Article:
While there has been increasing scholarly interest in hybrid organizations that seek to address social and financial missions, much research has focused on the incompatibility of their missions. Some scholars have described their category-spanning nature that leads to several internal and external tensions and conflicts. Prior research shows that third-party certification can aid the process of category membership. However, it is still not clear whether certification can help firms establish their category to internal and external audiences in a context where the phenomenon of hybrid enterprises is new.
My inductive analysis using case studies helps identify and understand the processes whereby B-Corp certification can bring about a change in perception and practices at different levels. In this study, I analyze certified B-Corporations to understand the change of processes and perceptions at the level of the:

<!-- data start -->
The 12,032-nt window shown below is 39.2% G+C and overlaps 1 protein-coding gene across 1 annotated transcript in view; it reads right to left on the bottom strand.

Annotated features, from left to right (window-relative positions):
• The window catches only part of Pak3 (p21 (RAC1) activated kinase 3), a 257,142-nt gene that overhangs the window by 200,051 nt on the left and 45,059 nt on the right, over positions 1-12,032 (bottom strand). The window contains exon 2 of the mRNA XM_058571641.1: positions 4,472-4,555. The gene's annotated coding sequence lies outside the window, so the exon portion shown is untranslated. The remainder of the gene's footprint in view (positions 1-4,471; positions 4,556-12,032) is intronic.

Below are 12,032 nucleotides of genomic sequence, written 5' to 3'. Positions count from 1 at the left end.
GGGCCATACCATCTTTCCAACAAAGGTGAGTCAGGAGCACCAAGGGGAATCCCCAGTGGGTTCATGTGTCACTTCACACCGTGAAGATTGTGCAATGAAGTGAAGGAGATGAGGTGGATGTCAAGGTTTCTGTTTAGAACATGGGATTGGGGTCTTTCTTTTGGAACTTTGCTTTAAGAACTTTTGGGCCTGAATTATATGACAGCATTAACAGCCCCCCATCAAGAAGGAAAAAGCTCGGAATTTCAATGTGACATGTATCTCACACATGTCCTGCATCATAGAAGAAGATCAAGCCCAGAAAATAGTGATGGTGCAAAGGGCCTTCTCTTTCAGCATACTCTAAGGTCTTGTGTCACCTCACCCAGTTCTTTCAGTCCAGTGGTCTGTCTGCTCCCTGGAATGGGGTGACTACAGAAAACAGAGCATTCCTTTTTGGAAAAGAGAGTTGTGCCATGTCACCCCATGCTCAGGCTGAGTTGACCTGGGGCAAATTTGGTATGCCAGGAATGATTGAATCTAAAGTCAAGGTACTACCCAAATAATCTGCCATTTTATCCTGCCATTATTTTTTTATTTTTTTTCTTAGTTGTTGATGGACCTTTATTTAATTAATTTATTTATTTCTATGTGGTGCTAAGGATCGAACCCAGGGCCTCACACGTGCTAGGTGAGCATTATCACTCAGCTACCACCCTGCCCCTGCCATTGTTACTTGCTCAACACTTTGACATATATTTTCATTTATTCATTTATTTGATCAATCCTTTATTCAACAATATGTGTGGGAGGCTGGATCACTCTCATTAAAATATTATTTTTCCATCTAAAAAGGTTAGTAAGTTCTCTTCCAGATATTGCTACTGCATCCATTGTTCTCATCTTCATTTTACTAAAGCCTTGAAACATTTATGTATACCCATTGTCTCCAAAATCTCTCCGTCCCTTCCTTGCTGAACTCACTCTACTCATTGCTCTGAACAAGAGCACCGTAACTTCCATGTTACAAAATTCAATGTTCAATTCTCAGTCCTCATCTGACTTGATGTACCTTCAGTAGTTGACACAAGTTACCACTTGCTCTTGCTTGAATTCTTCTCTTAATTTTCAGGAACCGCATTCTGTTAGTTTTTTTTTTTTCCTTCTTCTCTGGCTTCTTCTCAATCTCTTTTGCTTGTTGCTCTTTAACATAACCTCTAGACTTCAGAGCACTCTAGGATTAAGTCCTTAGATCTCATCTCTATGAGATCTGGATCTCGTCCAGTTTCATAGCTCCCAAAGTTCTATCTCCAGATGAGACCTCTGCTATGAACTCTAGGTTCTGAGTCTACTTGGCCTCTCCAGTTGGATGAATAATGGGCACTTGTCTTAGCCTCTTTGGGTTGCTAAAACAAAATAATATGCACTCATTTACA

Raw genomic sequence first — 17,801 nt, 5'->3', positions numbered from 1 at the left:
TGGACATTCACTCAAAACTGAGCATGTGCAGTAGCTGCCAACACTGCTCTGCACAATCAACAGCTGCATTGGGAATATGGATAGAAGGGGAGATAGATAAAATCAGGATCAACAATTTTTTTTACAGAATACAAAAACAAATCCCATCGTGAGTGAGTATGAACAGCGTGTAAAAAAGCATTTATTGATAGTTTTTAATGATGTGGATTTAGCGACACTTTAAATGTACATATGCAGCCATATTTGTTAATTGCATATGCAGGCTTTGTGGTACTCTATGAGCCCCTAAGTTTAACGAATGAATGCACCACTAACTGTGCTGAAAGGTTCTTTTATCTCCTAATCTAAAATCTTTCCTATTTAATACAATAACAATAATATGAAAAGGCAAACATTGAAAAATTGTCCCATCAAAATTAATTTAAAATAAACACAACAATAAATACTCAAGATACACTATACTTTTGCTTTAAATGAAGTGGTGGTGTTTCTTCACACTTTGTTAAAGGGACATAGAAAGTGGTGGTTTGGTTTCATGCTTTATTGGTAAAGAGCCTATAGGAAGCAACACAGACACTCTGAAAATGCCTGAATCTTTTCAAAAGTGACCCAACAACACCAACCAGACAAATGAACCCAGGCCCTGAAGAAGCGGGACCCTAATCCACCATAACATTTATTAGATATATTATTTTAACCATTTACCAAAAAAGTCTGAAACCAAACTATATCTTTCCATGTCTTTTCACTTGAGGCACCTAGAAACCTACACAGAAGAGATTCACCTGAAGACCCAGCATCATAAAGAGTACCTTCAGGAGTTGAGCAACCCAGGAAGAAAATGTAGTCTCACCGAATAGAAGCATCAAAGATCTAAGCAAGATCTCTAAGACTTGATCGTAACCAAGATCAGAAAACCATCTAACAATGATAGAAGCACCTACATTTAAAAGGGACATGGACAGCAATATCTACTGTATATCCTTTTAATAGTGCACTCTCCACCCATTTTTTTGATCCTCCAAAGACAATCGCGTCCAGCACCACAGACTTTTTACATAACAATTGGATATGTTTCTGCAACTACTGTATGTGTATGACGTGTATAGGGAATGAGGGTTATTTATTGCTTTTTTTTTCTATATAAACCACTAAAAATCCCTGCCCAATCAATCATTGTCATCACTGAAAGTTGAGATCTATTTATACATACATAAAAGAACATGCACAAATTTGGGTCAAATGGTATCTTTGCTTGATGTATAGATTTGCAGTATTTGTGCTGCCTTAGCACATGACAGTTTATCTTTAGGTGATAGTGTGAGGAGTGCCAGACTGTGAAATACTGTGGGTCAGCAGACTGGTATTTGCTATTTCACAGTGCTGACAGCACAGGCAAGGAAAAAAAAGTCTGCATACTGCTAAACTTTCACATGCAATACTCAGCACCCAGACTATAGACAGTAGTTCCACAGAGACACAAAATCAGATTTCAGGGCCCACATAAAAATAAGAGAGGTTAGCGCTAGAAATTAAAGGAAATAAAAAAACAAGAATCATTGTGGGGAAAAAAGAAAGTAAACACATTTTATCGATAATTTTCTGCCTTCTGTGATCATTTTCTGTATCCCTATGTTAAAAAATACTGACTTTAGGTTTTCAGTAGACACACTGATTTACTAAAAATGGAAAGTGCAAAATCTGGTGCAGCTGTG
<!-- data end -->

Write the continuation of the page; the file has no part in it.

(i) founder/firm leader,
(ii) organization and employees and
(iii) external environment.
I explain how these changes enable the reinforcement of dual logics in hybrid enterprises and lead to internal and external category establishment.
My study contributes to the literature on organizational categories. It also adds to the literature hybrid firms by suggesting that certifications can play a role in reinforcing their logics of profitability and social welfare. For practitioners in social entrepreneurship, my study suggests how they may be able to sustain the dual logics of their firms, by seeking external endorsement such as the B-Corp certification and undergoing certain changes that it entails.
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